Sri Lanka’s first blind triathlete Khalid Oshman’s indomitable spirit
What kind of will does it take to come from less than fortunate beginnings, suffer an experience that causes one to lose his sight, and pull yourself from depression and wanting to end your own life? Sri Lanka’s first blind triathlete Khalid Oshman would most likely have an answer, but I doubt it would be a simple or flowery one. “Nothing comes easy unless you try,” said Oshman, sitting in his room on a Zoom call with me. “We must challenge our limits, making the impossible possible.”
Oshman’s story would touch even the hardest of hearts, but he doesn’t want the world to sympathise with him. He wants, instead, for people to have empathy. “What we need is support and for people to see the ability in the disability.”
Oshman was born in Kuwait, but he never knew his birth parents. In Sri Lanka, he was raised in an orphanage and was later adopted into a Sri Lankan family. The service-oriented young boy was naturally drawn to a career with the Sri Lanka Red Cross Society where he initially worked as a first aid co-ordinator. Aged 26, Oshman lost his eyesight because of medical malpractice. Facing possibly the hardest time in his life as a 100% visually impaired young man, he sank into a deep depression.
“I was in my room for about five to six months,” said Oshman, talking about this dark time in which he contemplated ending his life. His cousin Siddeek played a pivotal role in getting him out of his room. “‘You’re not going to stay like this’, he told me. ‘You can create change in other people’s lives’.” Siddeek’s words of encouragement cut through the pain and Oshman eventually decided to pick himself up and try. He recalled that his sister too helped him navigate this time in his life.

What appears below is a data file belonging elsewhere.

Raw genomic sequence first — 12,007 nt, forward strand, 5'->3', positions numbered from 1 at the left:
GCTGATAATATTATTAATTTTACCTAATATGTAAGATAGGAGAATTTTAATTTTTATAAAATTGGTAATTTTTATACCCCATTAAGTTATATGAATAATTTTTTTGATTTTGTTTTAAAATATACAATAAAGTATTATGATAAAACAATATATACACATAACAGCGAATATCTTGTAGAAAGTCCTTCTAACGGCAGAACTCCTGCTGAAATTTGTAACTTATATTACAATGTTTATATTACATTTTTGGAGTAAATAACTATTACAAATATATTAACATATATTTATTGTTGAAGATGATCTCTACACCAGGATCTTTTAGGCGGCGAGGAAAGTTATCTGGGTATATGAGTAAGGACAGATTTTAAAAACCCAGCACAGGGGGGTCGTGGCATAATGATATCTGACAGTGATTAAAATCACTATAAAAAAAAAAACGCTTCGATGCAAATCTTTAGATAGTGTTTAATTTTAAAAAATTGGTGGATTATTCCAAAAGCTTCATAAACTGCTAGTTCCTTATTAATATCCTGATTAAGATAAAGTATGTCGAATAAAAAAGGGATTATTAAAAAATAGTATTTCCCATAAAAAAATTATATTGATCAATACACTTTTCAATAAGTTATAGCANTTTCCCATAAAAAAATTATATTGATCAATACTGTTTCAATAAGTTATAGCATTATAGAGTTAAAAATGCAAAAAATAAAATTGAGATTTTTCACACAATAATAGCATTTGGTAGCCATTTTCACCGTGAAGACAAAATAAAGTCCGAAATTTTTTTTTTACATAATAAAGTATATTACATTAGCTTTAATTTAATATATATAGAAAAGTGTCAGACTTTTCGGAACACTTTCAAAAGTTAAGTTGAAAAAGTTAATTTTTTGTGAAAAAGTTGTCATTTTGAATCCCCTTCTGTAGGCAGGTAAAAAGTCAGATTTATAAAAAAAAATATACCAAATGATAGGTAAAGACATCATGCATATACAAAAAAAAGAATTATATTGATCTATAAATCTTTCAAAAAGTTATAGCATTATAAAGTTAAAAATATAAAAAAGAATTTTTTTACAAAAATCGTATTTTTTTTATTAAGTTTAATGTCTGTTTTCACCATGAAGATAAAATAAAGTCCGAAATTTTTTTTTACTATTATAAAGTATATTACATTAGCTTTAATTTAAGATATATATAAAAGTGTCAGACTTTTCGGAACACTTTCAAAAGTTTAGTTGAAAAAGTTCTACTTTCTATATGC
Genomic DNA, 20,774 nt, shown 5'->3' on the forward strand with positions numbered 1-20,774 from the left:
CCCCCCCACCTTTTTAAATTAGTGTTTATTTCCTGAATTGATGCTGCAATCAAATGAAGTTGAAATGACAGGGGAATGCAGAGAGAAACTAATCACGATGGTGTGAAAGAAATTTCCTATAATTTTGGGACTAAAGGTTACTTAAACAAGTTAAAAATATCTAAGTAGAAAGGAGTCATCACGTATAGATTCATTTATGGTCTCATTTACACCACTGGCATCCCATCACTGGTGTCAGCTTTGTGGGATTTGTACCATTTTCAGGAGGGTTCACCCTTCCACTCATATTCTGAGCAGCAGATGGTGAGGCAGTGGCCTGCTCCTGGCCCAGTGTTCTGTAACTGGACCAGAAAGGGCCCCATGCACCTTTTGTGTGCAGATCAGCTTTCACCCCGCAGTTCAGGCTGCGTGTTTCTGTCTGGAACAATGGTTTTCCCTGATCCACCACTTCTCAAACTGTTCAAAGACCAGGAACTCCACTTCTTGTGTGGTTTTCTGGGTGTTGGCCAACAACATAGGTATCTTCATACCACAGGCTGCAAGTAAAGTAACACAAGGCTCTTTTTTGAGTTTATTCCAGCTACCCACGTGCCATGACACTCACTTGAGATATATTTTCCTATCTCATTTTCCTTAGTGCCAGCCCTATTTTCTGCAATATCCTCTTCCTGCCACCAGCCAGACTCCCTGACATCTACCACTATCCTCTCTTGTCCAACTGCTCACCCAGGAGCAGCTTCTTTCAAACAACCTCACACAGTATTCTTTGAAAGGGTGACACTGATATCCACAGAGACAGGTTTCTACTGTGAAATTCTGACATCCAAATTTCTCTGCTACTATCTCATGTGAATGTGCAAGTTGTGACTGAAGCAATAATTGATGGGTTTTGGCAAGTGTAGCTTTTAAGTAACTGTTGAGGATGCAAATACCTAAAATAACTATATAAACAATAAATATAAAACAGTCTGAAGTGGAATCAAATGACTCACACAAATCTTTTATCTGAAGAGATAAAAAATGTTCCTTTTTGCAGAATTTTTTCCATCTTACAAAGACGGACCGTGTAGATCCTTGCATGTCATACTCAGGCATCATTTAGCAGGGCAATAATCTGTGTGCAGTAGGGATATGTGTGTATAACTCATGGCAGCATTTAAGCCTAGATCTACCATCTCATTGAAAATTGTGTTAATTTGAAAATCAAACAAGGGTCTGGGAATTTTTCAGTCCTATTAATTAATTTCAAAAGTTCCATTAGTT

It goes without saying that Oshman knows the value of having people to turn to and to talk to in difficult times. “If you listen to a person, I think, this can contribute to their mental health,” he shared.
The CCC line – the free telephone counselling service in Sri Lanka – run by the Courage Compassion Commitment (CCC) Foundation also played an instrumental role in his life. While he himself dialed their number 1333 and found hope and strength in their assistance, he also went on to learn from them on how to support people in need of similar assistance. He pledged his support to the foundation and its cause further by taking part in their 1333 Bikeathon in 2017.
An uphill climb, but it was worth it
Currently a motivational speaker and a sportsman who’s shined in swimming, cycling, and marathons, Oshman’s accomplishments are awe-inspiring, to say the least. Fuelled by his desire to change other people’s lives through his own, in 2011, after he lost his eyesight, he joined the Sri Lanka Council for the Blind and completed a year’s worth of mobility training in one week. From learning to cook by himself, travel on his own, and more, Oshman tackled the tasks he needed to become fully independent.
“It wasn’t easy. I had to start a new life from scratch,” he remembered. From completing his first task after the training, which involved him travelling by himself using public transport from his home in Kolonnawa to the Sri Lanka Council for the Blind office in Rajagiriya, to now being the world’s first blind athlete to complete three triathlons and three full marathons, it seems Oshman has indeed done the unthinkable.